To complicate matters, each site requests information from several different servers for all kinds of 3rd party scripts. The amount of toing and froing between a browser and the website server keeps growing and growing.
This is not a problem in itself, however, creating a connection between the browser and the server is a technically expensive operation and takes time. As the number of different resources required on a website grows, so does the time it takes to load a site.
How to make a website faster (pre-HTTP2 version)
As can be seen through our simple example, HTTP1 had a number of limitations given the current state of the web. Now, you've probably seen hundreds of articles showing you how to make your WordPress website faster.
We're guilty of having such an article ourselves too (sorry!), as WordPress developers, we're always chasing the need for speed - and we're very proud once we hit an A speed rating.
Incidentally, we do feature plenty of different articles for those who want to learn about WordPress, check out the following section on Collectiveray.
What most of these articles do is find a way to work around the limitations of HTTP1. This is why there was such a pressing need for HTTP2, not just for WordPress, but for every other website out there. Something at the browser and server level had to be done to deal with the inherent problems of HTTP1.
What were the solutions/workarounds for making a website using HTTP1 faster? We typically referred to them as Reduce, Reuse, Recycle. For more of an explanation on that, we suggest you read our article on making websites faster above.
- Create a lightweight site which uses a minimal amount of JS, CSS and image files
- Reduce the number of requests for different CSS files and JS files by combining as many of these files together as possible (reducing requests through the combination of files)
- Reducing the number of requests for images by creating one image which combines all of them into one and using CSS sprites
- Remove any extra plugins (to reduce the number of images, CSS files and JS files they add to the site)
- Compressing the data required so that it is smaller in size (and thus faster to transport) (e.g. you would typically enable WordPress GZIP compression to make the size of data needing to be transferred, smaller)
- Leverage browser caching in WordPress using a plugin, such that if a user visits your website again within a short time-frame, they won't have the download the same files again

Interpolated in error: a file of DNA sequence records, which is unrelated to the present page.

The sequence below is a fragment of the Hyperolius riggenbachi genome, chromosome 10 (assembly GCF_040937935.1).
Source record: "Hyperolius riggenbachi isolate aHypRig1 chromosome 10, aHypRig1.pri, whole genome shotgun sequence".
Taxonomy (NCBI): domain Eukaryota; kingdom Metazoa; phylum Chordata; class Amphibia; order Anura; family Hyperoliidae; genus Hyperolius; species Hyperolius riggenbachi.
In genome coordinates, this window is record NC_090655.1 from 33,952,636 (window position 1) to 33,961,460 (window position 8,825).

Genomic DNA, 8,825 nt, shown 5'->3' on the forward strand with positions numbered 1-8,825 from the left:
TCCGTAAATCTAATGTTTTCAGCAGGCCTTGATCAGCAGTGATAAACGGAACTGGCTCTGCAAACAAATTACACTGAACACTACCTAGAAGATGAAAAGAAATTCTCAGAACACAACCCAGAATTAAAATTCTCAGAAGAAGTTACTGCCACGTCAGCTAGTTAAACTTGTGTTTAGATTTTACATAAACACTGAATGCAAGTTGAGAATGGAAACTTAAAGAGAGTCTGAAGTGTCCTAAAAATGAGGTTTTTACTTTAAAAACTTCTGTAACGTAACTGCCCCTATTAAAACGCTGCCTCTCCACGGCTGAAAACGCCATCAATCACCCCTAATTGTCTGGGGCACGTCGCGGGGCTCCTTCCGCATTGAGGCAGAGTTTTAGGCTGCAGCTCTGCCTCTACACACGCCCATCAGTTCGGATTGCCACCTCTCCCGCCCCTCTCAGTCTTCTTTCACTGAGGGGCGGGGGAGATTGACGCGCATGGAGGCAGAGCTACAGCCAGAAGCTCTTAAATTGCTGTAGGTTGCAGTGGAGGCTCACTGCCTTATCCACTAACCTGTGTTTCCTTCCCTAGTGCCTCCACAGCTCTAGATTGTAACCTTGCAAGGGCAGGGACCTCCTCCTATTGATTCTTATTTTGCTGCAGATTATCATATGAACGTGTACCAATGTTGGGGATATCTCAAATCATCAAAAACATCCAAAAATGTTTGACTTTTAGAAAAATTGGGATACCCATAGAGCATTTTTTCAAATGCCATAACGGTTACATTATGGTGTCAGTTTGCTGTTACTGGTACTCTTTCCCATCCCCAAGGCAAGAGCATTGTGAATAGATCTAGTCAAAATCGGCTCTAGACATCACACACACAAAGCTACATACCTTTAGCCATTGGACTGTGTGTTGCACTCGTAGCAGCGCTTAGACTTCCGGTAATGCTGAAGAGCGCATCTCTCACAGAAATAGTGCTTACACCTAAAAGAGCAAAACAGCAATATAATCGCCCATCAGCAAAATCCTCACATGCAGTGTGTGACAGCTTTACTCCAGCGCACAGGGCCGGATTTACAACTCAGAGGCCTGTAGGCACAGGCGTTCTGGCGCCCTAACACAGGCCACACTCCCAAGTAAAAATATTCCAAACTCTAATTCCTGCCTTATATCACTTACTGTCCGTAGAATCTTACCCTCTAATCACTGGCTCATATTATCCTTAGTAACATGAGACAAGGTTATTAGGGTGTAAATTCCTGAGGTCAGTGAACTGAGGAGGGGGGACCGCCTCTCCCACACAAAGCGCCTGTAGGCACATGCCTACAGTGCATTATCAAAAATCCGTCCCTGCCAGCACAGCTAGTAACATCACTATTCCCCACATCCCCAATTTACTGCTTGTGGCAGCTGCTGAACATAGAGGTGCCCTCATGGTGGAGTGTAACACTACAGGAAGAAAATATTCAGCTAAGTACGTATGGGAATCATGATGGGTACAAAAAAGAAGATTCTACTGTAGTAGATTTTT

- Other actions...
In essence, we wanted to reduce the number of separate requests between the server and the browser. We also wanted to reduce the size of these requests.
So how does HTTP/2 improve all of this?
HTTP/2 was written with the intent of fixing these inherent problems. One of the primary goals of HTTP2 is to
Decrease latency to improve page load speed in web browsers. (Source: WikiPedia)
and introduces the following improvements
- is binary, instead of textual
- is fully multiplexed, instead of ordered and blocking
- can, therefore, use one connection for parallelism
- uses header compression to reduce overhead
- allows servers to “push” responses proactively into client caches
Wait, what? Don't worry - let's try to explain this a bit in layman's terms.
- Binary instead of textual: this is something which makes transfer and parsing of the data much more efficient. Binary data transfer is also much less prone to errors.
- Fully multiplexed: again, simply put, with HTTP the problem was that each connection was prone to blocking the connetions after it. Imagine yourself in the queue to get into your favorite sports match, but rather than having multiple entry points, you only had 1 turnstile. You can imagine that things can get very very slow. Multiplexing allows multiple files and requests to be transferred at the same time. In the turnstile example, rather than have one person going in at a time, we have 10 gates, with 10 turnstiles going in together.